(pp. 83-93)

    Historically, tragedy proper originally was, and continued to be through the 1830s, with Büchner, a form of live mimesis, or theater. This aspect of the genre is not merely formal: tragedy was a public occasion for the Athenians, and spectacle in itself suggested to Renaissance Christian audiences that this world is just a stage. Moreover, the primacy of the electronically “live” visual media of film and television in the post-industrial West is now essential to any adequate understanding of how, since the French Revolution, history itself has become spectacle, and images have become historical. Tragedy as a genre, as Aristotle...

  7. CHAPTER FOUR Satires
    (pp. 94-137)

    When Hamlet answers Polonius’s question with “words, words, words,” he demonstrates with some knowingness the slippery seminature of satire. Tragedy’s action is constituted by history’s own specifically political action, the power differential expressible as the threefold possibility of the historical world: victory, loss, stalemate. Satire, properly speaking, has no action, just signifiers—words. These words have their bite, their edges, yet these edges lack the sharpness of mimetic-political action. Instead, they possess intention, or aim. Hamlet the satirist rhetorizes until Hamlet the tragic hero kills. He is Sophocles’ Electra and Orestes combined: the satirist denounces, sometimes like Electra under a...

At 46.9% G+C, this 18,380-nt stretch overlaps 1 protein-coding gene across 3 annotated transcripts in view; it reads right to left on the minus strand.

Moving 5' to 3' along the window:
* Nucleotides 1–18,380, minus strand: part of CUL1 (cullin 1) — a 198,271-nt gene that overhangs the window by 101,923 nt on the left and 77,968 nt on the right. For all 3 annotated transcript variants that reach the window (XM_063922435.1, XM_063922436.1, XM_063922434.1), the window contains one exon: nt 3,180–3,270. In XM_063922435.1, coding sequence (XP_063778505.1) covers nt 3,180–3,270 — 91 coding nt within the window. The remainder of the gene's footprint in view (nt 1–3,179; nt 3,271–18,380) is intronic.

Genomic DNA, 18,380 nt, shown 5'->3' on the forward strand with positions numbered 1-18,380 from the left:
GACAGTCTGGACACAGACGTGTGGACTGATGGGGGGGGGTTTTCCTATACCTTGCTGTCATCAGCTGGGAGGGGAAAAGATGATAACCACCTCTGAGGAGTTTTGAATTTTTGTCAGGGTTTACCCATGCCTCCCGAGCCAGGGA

8. CHAPTER FIVE Satiric Semigenre
    (pp. 138-148)

    Satire considered theoretically presents problems different from those posed by tragedy. To many, usage dictates a fairly clear distinction between “tragedy” and “tragic mode,” while the term “satire” applies indiscriminately to both the genre and its varieties of mixture with other genres. Moreover, to say a novel is satiric usually suggests something more superficial, technically and thematically, than to say it is tragic. My own explanation for this discrepancy in attitude toward two independent genres with classical origins, of course, is that although this remains only vaguely sensed in most critical treatments of specific works, satire is an unstable genre...

  9. CHAPTER SIX On and of the Essay as Nongenre
    (pp. 149-201)

    Before pursuing the generic implications of the essay as a kind of discourse from Cicero to the late nineteenth century, it is necessary both to retrieve my theoretical beginnings and to forecast my destination, which is a theory of genre as such. If genre can be formulated, as either method itself or hypothesis, without exactly defining it—my hope expressed at the end of chapter 1—then it is differential power. Deployable according to an indefinite number of sets of operations, or presentations, genre I have so far considered in its pure guise as tragedy and in its self-contradictory incompletion...

  10. CHAPTER SEVEN Toward a Dialectical Theory of Genre
    (pp. 202-212)

    Most genre theory, from Plato and Aristotle to Scaliger, Goethe, and diverse contemporary theorists such as Bakhtin and Genette, has been a refinement of two mutually reinforcing positions: that all art is representational in one way or another, and that its distinct kinds of representation are classes. Corollaries are that the individual genres serve to guide the production of art and that they condition the consumption and interpretation of both individual works and groupings of works. Gérard Genette, for example, believing that “l’étude des transformations implique l’examen . . . des permanences [the study of transformations implies the consideration ....

  11. Notes
    (pp. 213-218)
  12. Works Cited
    (pp. 219-223)
  13. Index
    (pp. 224-240)